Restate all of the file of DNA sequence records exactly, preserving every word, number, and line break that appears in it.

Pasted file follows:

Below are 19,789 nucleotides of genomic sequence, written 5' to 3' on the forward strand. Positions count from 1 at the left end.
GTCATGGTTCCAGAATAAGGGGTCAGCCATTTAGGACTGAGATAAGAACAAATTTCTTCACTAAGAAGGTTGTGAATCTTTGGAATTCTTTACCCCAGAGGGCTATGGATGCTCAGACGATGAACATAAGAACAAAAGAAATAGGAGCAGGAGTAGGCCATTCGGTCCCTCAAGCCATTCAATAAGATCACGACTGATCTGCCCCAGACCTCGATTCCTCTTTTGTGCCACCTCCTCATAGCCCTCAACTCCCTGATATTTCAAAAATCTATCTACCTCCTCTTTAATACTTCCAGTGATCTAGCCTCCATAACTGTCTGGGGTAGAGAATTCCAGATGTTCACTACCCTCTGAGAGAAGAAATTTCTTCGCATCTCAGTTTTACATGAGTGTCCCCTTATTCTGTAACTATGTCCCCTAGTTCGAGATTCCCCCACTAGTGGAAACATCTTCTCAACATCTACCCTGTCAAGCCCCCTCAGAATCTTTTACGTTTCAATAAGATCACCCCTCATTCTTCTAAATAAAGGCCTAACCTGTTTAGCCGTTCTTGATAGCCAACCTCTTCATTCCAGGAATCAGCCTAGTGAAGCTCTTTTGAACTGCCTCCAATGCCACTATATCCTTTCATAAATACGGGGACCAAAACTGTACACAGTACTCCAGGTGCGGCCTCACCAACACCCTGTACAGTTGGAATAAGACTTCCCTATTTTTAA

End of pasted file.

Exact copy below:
Below are 19,789 nucleotides of genomic sequence, written 5' to 3' on the forward strand. Positions count from 1 at the left end.
GTCATGGTTCCAGAATAAGGGGTCAGCCATTTAGGACTGAGATAAGAACAAATTTCTTCACTAAGAAGGTTGTGAATCTTTGGAATTCTTTACCCCAGAGGGCTATGGATGCTCAGACGATGAACATAAGAACAAAAGAAATAGGAGCAGGAGTAGGCCATTCGGTCCCTCAAGCCATTCAATAAGATCACGACTGATCTGCCCCAGACCTCGATTCCTCTTTTGTGCCACCTCCTCATAGCCCTCAACTCCCTGATATTTCAAAAATCTATCTACCTCCTCTTTAATACTTCCAGTGATCTAGCCTCCATAACTGTCTGGGGTAGAGAATTCCAGATGTTCACTACCCTCTGAGAGAAGAAATTTCTTCGCATCTCAGTTTTACATGAGTGTCCCCTTATTCTGTAACTATGTCCCCTAGTTCGAGATTCCCCCACTAGTGGAAACATCTTCTCAACATCTACCCTGTCAAGCCCCCTCAGAATCTTTTACGTTTCAATAAGATCACCCCTCATTCTTCTAAATAAAGGCCTAACCTGTTTAGCCGTTCTTGATAGCCAACCTCTTCATTCCAGGAATCAGCCTAGTGAAGCTCTTTTGAACTGCCTCCAATGCCACTATATCCTTTCATAAATACGGGGACCAAAACTGTACACAGTACTCCAGGTGCGGCCTCACCAACACCCTGTACAGTTGGAATAAGACTTCCCTATTTTTAA